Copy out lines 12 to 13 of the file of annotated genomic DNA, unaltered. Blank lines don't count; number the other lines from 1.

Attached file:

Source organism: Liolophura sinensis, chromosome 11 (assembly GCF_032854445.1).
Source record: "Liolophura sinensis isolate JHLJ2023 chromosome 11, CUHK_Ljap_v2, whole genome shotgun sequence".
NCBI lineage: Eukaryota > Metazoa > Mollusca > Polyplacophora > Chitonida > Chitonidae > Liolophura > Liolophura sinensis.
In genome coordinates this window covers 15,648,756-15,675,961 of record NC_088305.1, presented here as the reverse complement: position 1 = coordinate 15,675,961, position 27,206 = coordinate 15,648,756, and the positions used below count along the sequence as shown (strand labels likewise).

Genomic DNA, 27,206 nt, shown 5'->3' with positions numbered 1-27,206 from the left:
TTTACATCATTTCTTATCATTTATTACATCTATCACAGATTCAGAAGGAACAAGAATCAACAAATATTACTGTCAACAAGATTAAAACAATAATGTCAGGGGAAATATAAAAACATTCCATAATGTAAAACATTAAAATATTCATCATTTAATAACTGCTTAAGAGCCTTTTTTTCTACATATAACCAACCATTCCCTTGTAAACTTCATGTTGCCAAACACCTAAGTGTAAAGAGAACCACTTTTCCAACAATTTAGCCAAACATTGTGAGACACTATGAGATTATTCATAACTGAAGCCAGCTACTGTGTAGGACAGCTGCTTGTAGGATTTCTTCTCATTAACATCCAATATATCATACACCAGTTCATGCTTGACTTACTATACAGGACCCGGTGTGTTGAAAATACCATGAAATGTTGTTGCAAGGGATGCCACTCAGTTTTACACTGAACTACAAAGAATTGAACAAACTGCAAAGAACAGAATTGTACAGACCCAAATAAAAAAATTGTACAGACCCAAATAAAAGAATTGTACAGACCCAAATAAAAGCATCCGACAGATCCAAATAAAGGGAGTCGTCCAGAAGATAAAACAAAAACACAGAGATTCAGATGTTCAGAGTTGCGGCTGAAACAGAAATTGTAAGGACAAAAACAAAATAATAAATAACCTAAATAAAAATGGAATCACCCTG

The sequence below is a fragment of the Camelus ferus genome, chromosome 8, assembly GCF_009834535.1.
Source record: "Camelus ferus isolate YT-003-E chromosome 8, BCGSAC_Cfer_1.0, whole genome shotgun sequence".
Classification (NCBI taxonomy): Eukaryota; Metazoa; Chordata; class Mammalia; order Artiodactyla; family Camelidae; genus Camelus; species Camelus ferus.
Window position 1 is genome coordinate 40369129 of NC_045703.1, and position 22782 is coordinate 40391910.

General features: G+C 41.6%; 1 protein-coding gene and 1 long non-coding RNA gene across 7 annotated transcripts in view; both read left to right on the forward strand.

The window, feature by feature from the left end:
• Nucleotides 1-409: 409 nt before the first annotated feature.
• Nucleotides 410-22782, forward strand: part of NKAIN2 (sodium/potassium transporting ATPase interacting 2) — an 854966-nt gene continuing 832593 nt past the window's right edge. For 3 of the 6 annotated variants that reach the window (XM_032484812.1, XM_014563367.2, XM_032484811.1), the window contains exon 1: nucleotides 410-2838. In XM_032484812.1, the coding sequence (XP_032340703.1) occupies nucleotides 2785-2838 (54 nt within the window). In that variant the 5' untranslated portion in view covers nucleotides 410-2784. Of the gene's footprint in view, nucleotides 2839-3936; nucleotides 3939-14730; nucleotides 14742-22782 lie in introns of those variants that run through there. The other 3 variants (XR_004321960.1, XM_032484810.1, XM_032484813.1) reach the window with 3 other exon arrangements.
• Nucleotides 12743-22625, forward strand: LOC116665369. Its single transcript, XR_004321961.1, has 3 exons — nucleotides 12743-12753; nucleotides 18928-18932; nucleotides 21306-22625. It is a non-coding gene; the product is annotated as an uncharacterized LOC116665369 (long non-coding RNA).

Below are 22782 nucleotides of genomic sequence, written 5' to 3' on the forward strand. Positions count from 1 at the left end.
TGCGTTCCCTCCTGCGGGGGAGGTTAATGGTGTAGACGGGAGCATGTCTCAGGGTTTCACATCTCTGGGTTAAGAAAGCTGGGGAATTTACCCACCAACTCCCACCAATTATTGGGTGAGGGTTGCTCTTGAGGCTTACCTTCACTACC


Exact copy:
The window, feature by feature from the left end:
• Nucleotides 1-409: 409 nt before the first annotated feature.